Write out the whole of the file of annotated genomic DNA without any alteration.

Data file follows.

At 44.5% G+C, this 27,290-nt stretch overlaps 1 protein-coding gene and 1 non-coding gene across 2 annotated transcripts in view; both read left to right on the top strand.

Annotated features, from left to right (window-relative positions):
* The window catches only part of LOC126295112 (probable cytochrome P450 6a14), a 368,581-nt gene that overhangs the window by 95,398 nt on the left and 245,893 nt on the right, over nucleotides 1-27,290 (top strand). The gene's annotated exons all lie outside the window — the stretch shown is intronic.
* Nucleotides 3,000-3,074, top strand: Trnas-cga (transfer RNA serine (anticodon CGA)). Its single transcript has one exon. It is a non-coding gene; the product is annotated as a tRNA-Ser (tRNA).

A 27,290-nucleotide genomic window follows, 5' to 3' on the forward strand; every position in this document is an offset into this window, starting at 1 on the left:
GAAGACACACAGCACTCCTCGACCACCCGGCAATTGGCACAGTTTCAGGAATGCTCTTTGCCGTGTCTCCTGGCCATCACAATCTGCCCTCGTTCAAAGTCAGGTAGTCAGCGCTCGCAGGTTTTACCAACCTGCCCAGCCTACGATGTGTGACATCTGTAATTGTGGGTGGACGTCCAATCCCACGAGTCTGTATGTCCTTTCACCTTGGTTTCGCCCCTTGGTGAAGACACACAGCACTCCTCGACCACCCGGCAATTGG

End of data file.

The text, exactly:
At 44.5% G+C, this 27,290-nt stretch overlaps 1 protein-coding gene and 1 non-coding gene across 2 annotated transcripts in view; both read left to right on the top strand.

Annotated features, from left to right (window-relative positions):
* The window catches only part of LOC126295112 (probable cytochrome P450 6a14), a 368,581-nt gene that overhangs the window by 95,398 nt on the left and 245,893 nt on the right, over nucleotides 1-27,290 (top strand). The gene's annotated exons all lie outside the window — the stretch shown is intronic.
* Nucleotides 3,000-3,074, top strand: Trnas-cga (transfer RNA serine (anticodon CGA)). Its single transcript has one exon. It is a non-coding gene; the product is annotated as a tRNA-Ser (tRNA).

A 27,290-nucleotide genomic window follows, 5' to 3' on the forward strand; every position in this document is an offset into this window, starting at 1 on the left:
GAAGACACACAGCACTCCTCGACCACCCGGCAATTGGCACAGTTTCAGGAATGCTCTTTGCCGTGTCTCCTGGCCATCACAATCTGCCCTCGTTCAAAGTCAGGTAGTCAGCGCTCGCAGGTTTTACCAACCTGCCCAGCCTACGATGTGTGACATCTGTAATTGTGGGTGGACGTCCAATCCCACGAGTCTGTATGTCCTTTCACCTTGGTTTCGCCCCTTGGTGAAGACACACAGCACTCCTCGACCACCCGGCAATTGG